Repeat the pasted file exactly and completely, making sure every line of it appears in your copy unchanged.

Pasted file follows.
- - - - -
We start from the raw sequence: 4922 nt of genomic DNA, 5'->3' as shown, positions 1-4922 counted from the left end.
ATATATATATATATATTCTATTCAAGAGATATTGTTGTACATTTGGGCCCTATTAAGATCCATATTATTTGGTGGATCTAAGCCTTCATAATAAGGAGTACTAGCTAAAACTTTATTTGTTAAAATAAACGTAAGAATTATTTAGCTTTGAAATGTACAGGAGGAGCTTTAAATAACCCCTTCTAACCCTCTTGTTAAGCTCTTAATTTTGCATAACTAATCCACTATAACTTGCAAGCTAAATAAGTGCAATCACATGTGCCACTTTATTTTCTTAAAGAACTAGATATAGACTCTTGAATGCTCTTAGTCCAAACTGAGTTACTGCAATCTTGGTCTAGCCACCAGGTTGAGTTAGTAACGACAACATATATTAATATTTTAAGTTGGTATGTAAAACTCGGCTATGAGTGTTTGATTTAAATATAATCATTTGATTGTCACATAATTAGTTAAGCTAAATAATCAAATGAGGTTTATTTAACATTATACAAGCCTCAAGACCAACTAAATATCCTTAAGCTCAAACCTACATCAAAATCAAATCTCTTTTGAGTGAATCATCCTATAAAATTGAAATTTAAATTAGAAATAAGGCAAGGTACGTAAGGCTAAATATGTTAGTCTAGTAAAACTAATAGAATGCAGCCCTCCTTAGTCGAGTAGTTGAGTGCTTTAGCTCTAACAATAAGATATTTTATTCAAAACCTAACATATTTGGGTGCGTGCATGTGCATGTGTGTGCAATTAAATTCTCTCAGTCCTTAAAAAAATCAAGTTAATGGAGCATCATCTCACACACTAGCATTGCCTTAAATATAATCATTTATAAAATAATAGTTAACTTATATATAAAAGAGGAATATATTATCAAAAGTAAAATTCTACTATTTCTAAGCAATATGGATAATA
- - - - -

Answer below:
We start from the raw sequence: 4922 nt of genomic DNA, 5'->3' as shown, positions 1-4922 counted from the left end.
ATATATATATATATATTCTATTCAAGAGATATTGTTGTACATTTGGGCCCTATTAAGATCCATATTATTTGGTGGATCTAAGCCTTCATAATAAGGAGTACTAGCTAAAACTTTATTTGTTAAAATAAACGTAAGAATTATTTAGCTTTGAAATGTACAGGAGGAGCTTTAAATAACCCCTTCTAACCCTCTTGTTAAGCTCTTAATTTTGCATAACTAATCCACTATAACTTGCAAGCTAAATAAGTGCAATCACATGTGCCACTTTATTTTCTTAAAGAACTAGATATAGACTCTTGAATGCTCTTAGTCCAAACTGAGTTACTGCAATCTTGGTCTAGCCACCAGGTTGAGTTAGTAACGACAACATATATTAATATTTTAAGTTGGTATGTAAAACTCGGCTATGAGTGTTTGATTTAAATATAATCATTTGATTGTCACATAATTAGTTAAGCTAAATAATCAAATGAGGTTTATTTAACATTATACAAGCCTCAAGACCAACTAAATATCCTTAAGCTCAAACCTACATCAAAATCAAATCTCTTTTGAGTGAATCATCCTATAAAATTGAAATTTAAATTAGAAATAAGGCAAGGTACGTAAGGCTAAATATGTTAGTCTAGTAAAACTAATAGAATGCAGCCCTCCTTAGTCGAGTAGTTGAGTGCTTTAGCTCTAACAATAAGATATTTTATTCAAAACCTAACATATTTGGGTGCGTGCATGTGCATGTGTGTGCAATTAAATTCTCTCAGTCCTTAAAAAAATCAAGTTAATGGAGCATCATCTCACACACTAGCATTGCCTTAAATATAATCATTTATAAAATAATAGTTAACTTATATATAAAAGAGGAATATATTATCAAAAGTAAAATTCTACTATTTCTAAGCAATATGGATAATA